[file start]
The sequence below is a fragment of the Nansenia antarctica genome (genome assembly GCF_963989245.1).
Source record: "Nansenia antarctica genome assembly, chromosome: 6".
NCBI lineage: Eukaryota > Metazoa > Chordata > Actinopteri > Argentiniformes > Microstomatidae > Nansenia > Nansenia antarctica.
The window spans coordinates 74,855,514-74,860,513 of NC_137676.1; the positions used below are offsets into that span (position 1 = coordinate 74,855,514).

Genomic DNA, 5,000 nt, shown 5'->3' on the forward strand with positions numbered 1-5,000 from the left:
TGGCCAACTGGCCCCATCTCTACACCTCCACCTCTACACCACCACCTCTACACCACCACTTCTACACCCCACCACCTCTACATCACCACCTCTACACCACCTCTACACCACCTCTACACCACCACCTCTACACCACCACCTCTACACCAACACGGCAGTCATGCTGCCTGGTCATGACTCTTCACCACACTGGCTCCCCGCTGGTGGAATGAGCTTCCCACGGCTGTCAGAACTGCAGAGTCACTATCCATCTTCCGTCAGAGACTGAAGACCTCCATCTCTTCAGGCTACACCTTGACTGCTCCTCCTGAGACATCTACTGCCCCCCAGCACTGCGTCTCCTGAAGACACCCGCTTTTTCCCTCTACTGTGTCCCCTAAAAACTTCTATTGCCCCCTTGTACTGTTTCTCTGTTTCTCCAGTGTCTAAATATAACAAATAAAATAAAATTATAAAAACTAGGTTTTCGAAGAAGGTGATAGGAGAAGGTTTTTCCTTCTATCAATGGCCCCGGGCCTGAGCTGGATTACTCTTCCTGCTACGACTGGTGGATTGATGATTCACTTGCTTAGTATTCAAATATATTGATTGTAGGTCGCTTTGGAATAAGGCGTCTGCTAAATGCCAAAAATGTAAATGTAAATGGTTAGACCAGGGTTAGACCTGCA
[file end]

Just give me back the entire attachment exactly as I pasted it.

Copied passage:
The sequence below is a fragment of the Nansenia antarctica genome (genome assembly GCF_963989245.1).
Source record: "Nansenia antarctica genome assembly, chromosome: 6".
NCBI lineage: Eukaryota > Metazoa > Chordata > Actinopteri > Argentiniformes > Microstomatidae > Nansenia > Nansenia antarctica.
The window spans coordinates 74,855,514-74,860,513 of NC_137676.1; the positions used below are offsets into that span (position 1 = coordinate 74,855,514).

Genomic DNA, 5,000 nt, shown 5'->3' on the forward strand with positions numbered 1-5,000 from the left:
TGGCCAACTGGCCCCATCTCTACACCTCCACCTCTACACCACCACCTCTACACCACCACTTCTACACCCCACCACCTCTACATCACCACCTCTACACCACCTCTACACCACCTCTACACCACCACCTCTACACCACCACCTCTACACCAACACGGCAGTCATGCTGCCTGGTCATGACTCTTCACCACACTGGCTCCCCGCTGGTGGAATGAGCTTCCCACGGCTGTCAGAACTGCAGAGTCACTATCCATCTTCCGTCAGAGACTGAAGACCTCCATCTCTTCAGGCTACACCTTGACTGCTCCTCCTGAGACATCTACTGCCCCCCAGCACTGCGTCTCCTGAAGACACCCGCTTTTTCCCTCTACTGTGTCCCCTAAAAACTTCTATTGCCCCCTTGTACTGTTTCTCTGTTTCTCCAGTGTCTAAATATAACAAATAAAATAAAATTATAAAAACTAGGTTTTCGAAGAAGGTGATAGGAGAAGGTTTTTCCTTCTATCAATGGCCCCGGGCCTGAGCTGGATTACTCTTCCTGCTACGACTGGTGGATTGATGATTCACTTGCTTAGTATTCAAATATATTGATTGTAGGTCGCTTTGGAATAAGGCGTCTGCTAAATGCCAAAAATGTAAATGTAAATGGTTAGACCAGGGTTAGACCTGCA